Redondo Beach waterfront study to include Seaside Lagoon, public boat launch

Paddlers Kurt Fry and PJ Wilson at the King Harbor boat launch. Though intended for small boats, the boat launch is currently only suitable for hand launched crafts, such as paddleboards and kayaks. Photo by JP Cordero

by Rachel Reeves

A public boat launch, reconfiguration of Seaside Lagoon, and a new sport fishing pier are among the Redondo Beach waterfront features to be considered by a plan the city council authorized at its March 16 meeting. An RFP (request for proposals) to develop the plan, which is estimated to cost between $200,000 and $250,000, was approved following a lengthy review by the Harbor Commission. 

“I know the harbor commission is very eager to get this process up and running,” Stephen Proud, director of the Waterfront and Economic Development, said at the council meeting.

The RFP was prepared by the city’s Waterfront and Economic Development Department, Public Works Department, and the Office of the City Manager. It emphasises public participation in developing a plan for the area bordered by Quality Seafood and Portofino Way. 

“Most of our past planning efforts in the waterfront have focused on individual improvements, whether that be the sportfishing pier, the public boat launch, design work on Seaside Lagoon. … There’s been an identified need to have a comprehensive plan that really considers the interrelationships and the placement of these various amenities within the harbor,” Proud said. 

The Harbor Commission unanimously approved the RFP, following two meetings. Mark Hansen, a member of the boating community, phoned into the council meeting to thank the harbor commission and waterfront director for “just a phenomenal amount of work.”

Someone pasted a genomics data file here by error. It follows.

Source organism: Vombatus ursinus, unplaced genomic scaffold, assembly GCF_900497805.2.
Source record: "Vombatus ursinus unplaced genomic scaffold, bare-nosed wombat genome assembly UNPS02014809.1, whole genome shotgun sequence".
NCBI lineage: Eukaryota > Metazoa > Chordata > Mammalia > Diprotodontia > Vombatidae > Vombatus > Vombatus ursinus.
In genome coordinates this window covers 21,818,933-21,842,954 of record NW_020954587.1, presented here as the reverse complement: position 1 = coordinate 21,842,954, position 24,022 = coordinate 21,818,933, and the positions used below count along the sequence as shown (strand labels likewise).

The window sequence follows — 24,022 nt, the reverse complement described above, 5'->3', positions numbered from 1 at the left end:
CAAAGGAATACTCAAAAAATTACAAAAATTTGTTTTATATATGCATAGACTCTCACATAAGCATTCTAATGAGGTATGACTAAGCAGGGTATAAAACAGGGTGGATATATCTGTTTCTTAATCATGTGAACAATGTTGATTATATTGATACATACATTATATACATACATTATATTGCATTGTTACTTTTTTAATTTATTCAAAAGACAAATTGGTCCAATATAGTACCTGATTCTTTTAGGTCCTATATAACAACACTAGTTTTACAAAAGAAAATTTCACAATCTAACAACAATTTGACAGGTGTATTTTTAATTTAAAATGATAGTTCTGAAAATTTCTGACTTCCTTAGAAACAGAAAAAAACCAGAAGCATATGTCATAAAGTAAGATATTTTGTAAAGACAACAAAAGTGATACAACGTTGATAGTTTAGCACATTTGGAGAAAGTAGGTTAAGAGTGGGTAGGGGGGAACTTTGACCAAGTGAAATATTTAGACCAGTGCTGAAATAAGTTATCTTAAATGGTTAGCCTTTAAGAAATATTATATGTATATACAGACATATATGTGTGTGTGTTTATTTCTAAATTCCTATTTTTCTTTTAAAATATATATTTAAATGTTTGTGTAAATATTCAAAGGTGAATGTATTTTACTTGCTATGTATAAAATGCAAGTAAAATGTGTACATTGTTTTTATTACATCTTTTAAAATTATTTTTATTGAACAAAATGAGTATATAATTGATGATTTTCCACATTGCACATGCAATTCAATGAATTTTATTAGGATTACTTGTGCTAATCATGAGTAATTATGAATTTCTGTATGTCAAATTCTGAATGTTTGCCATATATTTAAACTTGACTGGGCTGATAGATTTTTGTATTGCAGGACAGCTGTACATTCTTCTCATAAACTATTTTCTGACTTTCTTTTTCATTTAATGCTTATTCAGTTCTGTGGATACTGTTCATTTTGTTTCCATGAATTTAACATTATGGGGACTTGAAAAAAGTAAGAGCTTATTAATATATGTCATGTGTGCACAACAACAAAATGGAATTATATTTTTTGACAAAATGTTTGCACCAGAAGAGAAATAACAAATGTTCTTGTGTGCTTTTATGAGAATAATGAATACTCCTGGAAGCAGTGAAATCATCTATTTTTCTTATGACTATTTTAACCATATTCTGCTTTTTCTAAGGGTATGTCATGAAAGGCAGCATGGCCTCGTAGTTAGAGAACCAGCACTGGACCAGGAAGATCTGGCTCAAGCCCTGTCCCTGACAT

But he also noted, “The one item I think is conspicuously absent is mention of dry boat storage. As we all know, for 60 years or something we were supposed to have a boat ramp and the Coastal Commission finally caught us on it … And on the spot, they ordered us to construct one. I’m concerned if we get too far down this process and start drawing pictures of where everything’s going to be, that when we go to the Coastal Commission to get approved, they remind us we’re not meeting our obligation [for dry boat storage] to the State trust. Much of this land is not city property, it’s state property.”

Roger Carlson, co-chair of the harbor commission, said this plan is just the first step.

“Each of us on the commission at one point during the discussion fell into the trap of trying to design the whole harbor, there in that meeting room … we kept reeling ourselves back and going, this is the initial RFP,” he said. 

The RFP deadline is May 1and calls for a work plan of no longer than nine months. ER



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Written by: Rachel Reeves

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